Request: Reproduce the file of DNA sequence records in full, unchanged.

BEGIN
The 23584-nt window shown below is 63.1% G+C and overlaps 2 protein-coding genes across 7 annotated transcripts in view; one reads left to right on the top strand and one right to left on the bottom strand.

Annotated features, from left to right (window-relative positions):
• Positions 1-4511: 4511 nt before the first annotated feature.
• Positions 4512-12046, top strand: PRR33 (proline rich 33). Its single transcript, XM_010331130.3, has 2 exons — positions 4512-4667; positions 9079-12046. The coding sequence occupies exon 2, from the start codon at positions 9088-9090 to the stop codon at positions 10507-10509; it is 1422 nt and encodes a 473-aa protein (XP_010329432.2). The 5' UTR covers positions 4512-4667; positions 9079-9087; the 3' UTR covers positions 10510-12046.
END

The 23584-nt window shown below is 63.1% G+C and overlaps 2 protein-coding genes across 7 annotated transcripts in view; one reads left to right on the top strand and one right to left on the bottom strand.

Annotated features, from left to right (window-relative positions):
• Positions 1-4511: 4511 nt before the first annotated feature.
• Positions 4512-12046, top strand: PRR33 (proline rich 33). Its single transcript, XM_010331130.3, has 2 exons — positions 4512-4667; positions 9079-12046. The coding sequence occupies exon 2, from the start codon at positions 9088-9090 to the stop codon at positions 10507-10509; it is 1422 nt and encodes a 473-aa protein (XP_010329432.2). The 5' UTR covers positions 4512-4667; positions 9079-9087; the 3' UTR covers positions 10510-12046.